Ingredients (serves 2)
  • 2 pork chops
  • 1/2 teaspoon salt
  • 1/2 teaspoon black pepper
  • 1 mackintosh apple
  • 1/4 cup apple cider (or apple juice)
  • 1 teaspoon cooking oil

  • Prepare the apple by cutting thin slices of apple and set aside.
  • Heat oil in a skillet until it starts to smoke. Place the pork chops in the skillet and brown both sides. This takes less than a minute on each side.
  • Turn the heat to medium-low when the pork chops are brown until cooked. This should take about 4-7 minutes, depending on how thick your cut of meat is.
  • At the very last moment, sprinkle the salt and pepper on the pork chops, and remove the pork chops from the heat.

  • On medium-high heat, place the apple slices on the same skillet that cooked the pork. Add the apple cider/juice to the skillet, and mix with pan drippings. 
  • Cook the apple slices until slightly softened. 
  • Remove the apple slices and place on the pork chop. Pour the apple and pan drippings mix onto the pork chop.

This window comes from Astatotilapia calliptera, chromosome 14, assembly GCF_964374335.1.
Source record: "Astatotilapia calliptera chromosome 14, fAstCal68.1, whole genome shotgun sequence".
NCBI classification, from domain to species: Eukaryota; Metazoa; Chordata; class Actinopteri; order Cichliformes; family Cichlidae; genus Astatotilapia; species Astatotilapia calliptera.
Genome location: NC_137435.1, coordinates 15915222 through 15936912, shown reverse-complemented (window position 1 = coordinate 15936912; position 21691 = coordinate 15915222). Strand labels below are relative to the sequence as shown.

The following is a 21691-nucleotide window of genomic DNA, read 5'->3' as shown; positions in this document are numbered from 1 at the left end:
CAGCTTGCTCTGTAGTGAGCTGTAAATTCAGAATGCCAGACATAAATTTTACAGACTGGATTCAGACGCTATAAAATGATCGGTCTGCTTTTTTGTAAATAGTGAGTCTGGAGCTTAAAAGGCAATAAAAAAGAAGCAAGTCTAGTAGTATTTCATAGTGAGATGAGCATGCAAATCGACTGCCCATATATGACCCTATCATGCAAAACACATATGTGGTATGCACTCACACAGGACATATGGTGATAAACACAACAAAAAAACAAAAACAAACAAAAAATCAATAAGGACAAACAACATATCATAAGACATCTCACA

• Serve.

Friday, December 9, 2011

Braised Ee-fu Noodles 干烧伊府面

Eefu noodles are the one dish that is seen regularly in Chinese multi-course banquet meals. It is usually the last savory course in the entire meal, and more often than not, signals that the dessert course is up next. Eefu noodles is often used to celebrate birthdays of senior citizens because it is believed to signify longevity.

Ingredients (4 servings)
  • 1 packet eefu noodles (or Yi Mien 伊面)
  • 1/2 pound minced pork
  • 1/2 pound bean sprouts
  • 4 cloves garlic, minced
  • 6 stalks Chinese chives, cut into 2 inch sections
  • 1 1/2 cups mushrooms (straw mushrooms or shiitake mushrooms preferred), sliced
  • 2 tablespoons cooking wine
  • 2 tablespoons light soy sauce
  • 1 tablespoon dark soy sauce
  • 1 tablespoon oyster sauce
  • 1 cup broth (chicken or vegetable)
  • 2 tablespoons cooking oil

  • In a pan, heat the cooking oil and fry minced garlic until fragrant.
  • Add the minced pork to the pan and fry until half cooked.